blasted hamilton’s “my shot” on the drive to the church we had been assigned to vote at, but it didn’t help. stood in line with my fellow kansas citians. tried like hell to feel something — anything — other than sick to my stomach, but all i could do was think of the terrible way this election could turn out. all i could do was imagine what the future of the country, the country i am raising my child in, could look like should hate win. i wanted to be hopeful, but having lived (almost) my entire life in the midwest, surrounded by regressive thinkers and voters as far as the eye can see, i knew better than to be overly optimistic.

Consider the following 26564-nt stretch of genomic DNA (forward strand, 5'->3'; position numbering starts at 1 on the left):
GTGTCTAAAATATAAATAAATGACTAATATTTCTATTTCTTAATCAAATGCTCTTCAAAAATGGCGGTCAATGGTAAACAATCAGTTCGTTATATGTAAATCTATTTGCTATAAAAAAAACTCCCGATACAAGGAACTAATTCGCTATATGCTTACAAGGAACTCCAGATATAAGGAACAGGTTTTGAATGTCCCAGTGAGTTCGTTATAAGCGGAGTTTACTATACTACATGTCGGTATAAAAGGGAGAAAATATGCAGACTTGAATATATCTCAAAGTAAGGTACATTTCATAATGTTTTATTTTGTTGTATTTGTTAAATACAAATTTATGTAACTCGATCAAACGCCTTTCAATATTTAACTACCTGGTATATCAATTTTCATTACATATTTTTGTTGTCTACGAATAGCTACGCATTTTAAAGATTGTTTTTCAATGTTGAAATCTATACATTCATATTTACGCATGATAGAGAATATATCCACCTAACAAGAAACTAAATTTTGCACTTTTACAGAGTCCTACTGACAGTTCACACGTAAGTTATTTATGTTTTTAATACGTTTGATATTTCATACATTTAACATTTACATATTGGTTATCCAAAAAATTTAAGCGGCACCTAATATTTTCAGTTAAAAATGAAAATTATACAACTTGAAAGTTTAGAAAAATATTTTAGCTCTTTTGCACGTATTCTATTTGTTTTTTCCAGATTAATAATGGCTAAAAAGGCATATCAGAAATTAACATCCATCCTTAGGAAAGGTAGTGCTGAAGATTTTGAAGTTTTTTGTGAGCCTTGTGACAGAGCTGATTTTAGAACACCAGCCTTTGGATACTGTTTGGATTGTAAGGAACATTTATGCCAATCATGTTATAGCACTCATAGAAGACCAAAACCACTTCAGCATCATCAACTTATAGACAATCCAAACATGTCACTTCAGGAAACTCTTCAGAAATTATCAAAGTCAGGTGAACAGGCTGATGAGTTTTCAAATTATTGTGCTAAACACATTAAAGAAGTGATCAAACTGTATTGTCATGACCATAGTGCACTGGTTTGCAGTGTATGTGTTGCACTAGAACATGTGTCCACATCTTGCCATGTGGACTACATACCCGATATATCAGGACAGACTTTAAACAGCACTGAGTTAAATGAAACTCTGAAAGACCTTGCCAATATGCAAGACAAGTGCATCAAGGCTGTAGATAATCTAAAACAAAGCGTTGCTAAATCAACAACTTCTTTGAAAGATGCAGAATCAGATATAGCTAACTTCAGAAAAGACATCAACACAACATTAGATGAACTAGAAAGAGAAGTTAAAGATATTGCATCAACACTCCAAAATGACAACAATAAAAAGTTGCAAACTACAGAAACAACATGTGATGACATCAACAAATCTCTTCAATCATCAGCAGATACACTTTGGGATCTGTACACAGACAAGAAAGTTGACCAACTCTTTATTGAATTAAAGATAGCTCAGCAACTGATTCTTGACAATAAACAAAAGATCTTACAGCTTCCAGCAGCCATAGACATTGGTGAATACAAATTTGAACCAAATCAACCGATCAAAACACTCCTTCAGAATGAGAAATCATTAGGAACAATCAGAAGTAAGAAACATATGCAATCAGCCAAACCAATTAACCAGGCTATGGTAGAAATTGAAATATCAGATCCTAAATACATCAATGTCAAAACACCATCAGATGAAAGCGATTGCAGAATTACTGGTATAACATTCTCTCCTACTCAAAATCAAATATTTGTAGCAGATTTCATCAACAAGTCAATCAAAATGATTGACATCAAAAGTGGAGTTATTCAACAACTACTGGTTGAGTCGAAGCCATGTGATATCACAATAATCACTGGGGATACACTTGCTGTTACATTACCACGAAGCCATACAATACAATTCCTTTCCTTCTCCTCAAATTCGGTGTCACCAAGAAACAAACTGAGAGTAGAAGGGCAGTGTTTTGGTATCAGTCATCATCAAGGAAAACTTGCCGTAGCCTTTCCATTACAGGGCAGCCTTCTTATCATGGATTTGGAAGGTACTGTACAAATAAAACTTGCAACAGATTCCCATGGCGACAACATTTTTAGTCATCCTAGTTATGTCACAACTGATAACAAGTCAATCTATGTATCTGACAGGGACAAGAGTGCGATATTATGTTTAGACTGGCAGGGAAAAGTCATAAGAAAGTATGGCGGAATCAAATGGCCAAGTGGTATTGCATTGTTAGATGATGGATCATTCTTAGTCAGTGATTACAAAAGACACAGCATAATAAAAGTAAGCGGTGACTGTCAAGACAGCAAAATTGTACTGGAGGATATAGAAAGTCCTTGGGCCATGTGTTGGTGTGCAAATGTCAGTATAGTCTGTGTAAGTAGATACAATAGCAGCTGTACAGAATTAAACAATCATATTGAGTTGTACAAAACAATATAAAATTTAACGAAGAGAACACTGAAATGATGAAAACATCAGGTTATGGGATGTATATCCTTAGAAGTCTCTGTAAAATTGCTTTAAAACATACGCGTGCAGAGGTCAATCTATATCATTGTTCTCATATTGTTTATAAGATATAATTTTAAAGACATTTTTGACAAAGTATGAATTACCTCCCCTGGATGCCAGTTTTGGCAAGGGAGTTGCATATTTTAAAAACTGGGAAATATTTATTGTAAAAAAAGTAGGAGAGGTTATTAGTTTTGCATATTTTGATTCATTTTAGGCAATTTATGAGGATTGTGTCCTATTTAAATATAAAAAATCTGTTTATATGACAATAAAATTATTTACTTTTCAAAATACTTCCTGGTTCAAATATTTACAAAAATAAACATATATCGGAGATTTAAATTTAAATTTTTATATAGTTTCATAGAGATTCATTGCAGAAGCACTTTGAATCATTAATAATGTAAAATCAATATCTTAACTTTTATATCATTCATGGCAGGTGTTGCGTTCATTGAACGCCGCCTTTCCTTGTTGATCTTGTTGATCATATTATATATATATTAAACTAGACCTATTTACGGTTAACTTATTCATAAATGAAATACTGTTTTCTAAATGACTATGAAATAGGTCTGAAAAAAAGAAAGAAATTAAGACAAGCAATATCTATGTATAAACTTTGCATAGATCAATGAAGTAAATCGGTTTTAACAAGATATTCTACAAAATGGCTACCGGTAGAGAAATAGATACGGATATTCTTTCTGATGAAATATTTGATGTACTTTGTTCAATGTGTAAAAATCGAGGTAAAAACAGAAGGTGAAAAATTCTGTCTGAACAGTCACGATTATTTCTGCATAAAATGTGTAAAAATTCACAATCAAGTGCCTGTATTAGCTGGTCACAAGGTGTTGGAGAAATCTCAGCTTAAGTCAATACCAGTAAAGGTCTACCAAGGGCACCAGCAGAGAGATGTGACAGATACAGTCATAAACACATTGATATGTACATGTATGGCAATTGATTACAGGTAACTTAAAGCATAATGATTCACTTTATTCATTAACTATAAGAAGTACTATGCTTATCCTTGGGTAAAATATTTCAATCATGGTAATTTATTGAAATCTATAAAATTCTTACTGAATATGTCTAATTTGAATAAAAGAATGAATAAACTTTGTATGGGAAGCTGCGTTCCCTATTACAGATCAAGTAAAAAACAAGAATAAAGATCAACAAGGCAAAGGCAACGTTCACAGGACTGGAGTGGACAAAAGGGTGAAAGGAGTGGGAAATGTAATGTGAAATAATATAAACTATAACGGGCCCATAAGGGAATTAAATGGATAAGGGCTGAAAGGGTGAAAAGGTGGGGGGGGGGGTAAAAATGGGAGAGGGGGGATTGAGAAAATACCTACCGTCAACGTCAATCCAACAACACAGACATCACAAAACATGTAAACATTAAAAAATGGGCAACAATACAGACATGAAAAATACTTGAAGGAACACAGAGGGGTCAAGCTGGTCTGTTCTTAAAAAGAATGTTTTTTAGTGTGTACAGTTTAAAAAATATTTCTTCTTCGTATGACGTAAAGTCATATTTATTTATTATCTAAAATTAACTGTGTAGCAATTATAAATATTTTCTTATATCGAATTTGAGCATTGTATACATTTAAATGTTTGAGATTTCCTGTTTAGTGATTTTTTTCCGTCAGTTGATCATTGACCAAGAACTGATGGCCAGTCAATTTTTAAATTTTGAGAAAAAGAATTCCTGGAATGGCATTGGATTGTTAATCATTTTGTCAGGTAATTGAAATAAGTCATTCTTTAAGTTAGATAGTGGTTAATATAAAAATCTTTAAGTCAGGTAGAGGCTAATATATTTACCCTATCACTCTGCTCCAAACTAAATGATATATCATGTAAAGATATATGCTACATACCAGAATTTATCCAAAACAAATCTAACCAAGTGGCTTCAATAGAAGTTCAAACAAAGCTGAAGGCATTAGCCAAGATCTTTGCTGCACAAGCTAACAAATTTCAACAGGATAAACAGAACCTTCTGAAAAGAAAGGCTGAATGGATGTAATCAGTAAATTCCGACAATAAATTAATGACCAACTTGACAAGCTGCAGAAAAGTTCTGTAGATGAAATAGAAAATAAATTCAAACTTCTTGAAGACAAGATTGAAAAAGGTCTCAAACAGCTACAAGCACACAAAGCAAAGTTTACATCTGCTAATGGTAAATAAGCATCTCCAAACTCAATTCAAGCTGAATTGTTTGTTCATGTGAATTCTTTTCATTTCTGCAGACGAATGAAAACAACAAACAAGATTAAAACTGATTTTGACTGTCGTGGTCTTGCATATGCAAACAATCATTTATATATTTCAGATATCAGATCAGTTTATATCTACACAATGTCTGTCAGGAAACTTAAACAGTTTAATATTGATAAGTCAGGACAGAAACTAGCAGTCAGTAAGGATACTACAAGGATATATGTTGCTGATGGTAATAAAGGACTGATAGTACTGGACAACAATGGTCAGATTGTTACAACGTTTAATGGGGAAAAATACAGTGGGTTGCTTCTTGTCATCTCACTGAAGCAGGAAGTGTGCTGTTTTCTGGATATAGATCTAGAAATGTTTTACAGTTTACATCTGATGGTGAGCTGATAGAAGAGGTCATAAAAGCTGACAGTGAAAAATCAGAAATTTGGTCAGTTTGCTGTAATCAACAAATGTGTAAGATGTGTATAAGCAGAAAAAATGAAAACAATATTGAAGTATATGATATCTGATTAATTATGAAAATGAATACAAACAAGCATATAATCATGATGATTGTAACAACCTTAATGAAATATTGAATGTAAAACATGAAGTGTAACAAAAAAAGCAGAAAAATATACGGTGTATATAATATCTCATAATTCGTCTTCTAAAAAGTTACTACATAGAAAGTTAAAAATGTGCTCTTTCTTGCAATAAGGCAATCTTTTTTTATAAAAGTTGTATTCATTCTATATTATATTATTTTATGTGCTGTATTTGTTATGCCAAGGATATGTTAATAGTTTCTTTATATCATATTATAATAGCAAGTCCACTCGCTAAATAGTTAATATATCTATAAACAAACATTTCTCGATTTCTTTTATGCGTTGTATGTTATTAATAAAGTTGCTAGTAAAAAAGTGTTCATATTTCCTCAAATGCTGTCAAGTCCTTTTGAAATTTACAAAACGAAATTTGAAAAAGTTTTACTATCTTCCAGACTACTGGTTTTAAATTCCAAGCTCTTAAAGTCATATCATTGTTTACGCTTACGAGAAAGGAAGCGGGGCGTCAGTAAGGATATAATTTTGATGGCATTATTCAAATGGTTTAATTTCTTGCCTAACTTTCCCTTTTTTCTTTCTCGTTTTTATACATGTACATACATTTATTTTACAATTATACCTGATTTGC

i stood at the polling station, glanced around the room at every life i didn’t know and considered how the results of this day might impact them and the people they loved in the coming months, cast my vote, and cried.